Watertown Firefighters, Police Taking Steps to Reduce Exposure to COVID-19, Need Supplies

Watertown firefighters and police officers have begun taking extra steps to protect themselves from the Coronavirus (COVID-19), and both departments have found it hard to keep supplies of equipment to protect them from the virus. Along with extra equipment, the Watertown Police and Fire departments have started using some new procedures during the COVID-19 outbreak. The Fire Department may ask people to come out of their homes to reduce firefighters chances of getting COVID-19, said Watertown Fire Chief Bob Quinn. “On certain Medical calls we will have people exit the home if they have COVID-19 symptoms or are in an environment with a COVID-19 positive person,” Quinn said. “This also reduces the risk to the Firefighters responding to the call as lees people will have interaction with the patient.  All patients will get the proper required care but we will be operating differently to protect unnecessary exposure to our members.”

Watertown Health Department’s Tips for Staying Healthy During COVID-19

The following information was provided by the Watertown Health Department:

The purpose of this notice is to remind our Residents here in Watertown of specific provisions and procedures that can be put in place in light of the New Coronavirus (COVID-19). We as a Health Department take great pride in the safety and well-being of our residents. To ensure we continue to operate this high standard and protect our community, we HIGHLY recommended the following guidelines:


Recommendations that may help you and your fellow residents during this time: Practice everyday preventive actions now. Remind everyone in your household of the importance of practicing everyday preventive actions that can help prevent the spread of respiratory illnesses:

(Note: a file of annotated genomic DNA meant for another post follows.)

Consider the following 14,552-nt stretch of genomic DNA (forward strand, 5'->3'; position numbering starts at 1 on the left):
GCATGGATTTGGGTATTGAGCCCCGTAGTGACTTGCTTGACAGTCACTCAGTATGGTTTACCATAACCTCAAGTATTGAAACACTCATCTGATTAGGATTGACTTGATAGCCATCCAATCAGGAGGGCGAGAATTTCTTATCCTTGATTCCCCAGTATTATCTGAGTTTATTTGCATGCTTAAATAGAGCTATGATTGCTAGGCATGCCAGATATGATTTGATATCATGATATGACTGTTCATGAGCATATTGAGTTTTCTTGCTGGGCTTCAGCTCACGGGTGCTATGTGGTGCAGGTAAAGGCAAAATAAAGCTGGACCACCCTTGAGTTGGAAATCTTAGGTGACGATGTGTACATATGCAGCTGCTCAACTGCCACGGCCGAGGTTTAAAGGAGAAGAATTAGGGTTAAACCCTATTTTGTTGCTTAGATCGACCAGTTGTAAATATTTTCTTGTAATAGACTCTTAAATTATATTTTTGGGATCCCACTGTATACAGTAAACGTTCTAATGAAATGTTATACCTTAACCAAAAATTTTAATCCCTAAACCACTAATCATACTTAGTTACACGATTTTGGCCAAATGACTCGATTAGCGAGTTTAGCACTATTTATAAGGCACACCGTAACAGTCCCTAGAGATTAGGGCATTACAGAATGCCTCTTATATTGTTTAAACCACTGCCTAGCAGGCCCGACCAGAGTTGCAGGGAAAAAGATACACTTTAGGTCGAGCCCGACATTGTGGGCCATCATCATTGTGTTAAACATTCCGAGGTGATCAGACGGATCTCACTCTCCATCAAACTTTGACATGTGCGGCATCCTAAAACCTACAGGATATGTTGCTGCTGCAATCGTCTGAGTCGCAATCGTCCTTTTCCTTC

Avoid close contact with people who are sick.Staying home from work, school, and all activities when you are sick with COVID-19 symptoms, which may include fever, cough, and difficulty breathing.Keeping away from others who are sick.Limiting close contact with others as much as possible (about 6 feet).Cover your coughs and sneezes with a tissue.Clean frequently touched surfaces and objects daily (e.g., tables, countertops, light switches, doorknobs, and cabinet handles) using a regular household detergent and water. o If surfaces are dirty, they should be cleaned using a detergent and water prior to disinfection.

Watertown Schools Look to Adjust to Extension of School Closings for COVID-19

The following letter was sent out on Wednesday by the Watertown Public Schools Administration:

Good evening,

I want to provide you with the recent announcement this afternoon by Governor Charlie Baker that Massachusetts schools will remain closed until May 4. We will follow up later this week with further information about the implications of this extended closure, but be assured we will continue with the excellent plans in place for the WPS community. As we learn more about the opportunities as well as the limitations that remote learning presents, we will all become more skilled as partners on this journey to keep the learning moving forward even when our school buildings are closed. Attached you will find a joint statement from the twelve communities that comprise the Middlesex League about our shared vision and goals for the extended closure. Our primary goal for the remainder of this week is to identify students who still need access to online learning and to provide continued support for all of our families. Originally, our focus was on families with limited access to devices or the internet.

Gov. Baker Extends School, Child Care Closure Until Early May

Massachusetts State House. Gov. Charlie Baker announced Wednesday that K-12 schools and non-emergency child care facilities in the Bay State will remain closed until May 4 as a precaution due to the Coronavirus outbreak. The announcement came as the number of cases of the Coronavirus (COVID-19) jumped by 679 in Massachusetts in one day. In Watertown the number went from 12 to 15. Also, the Mass.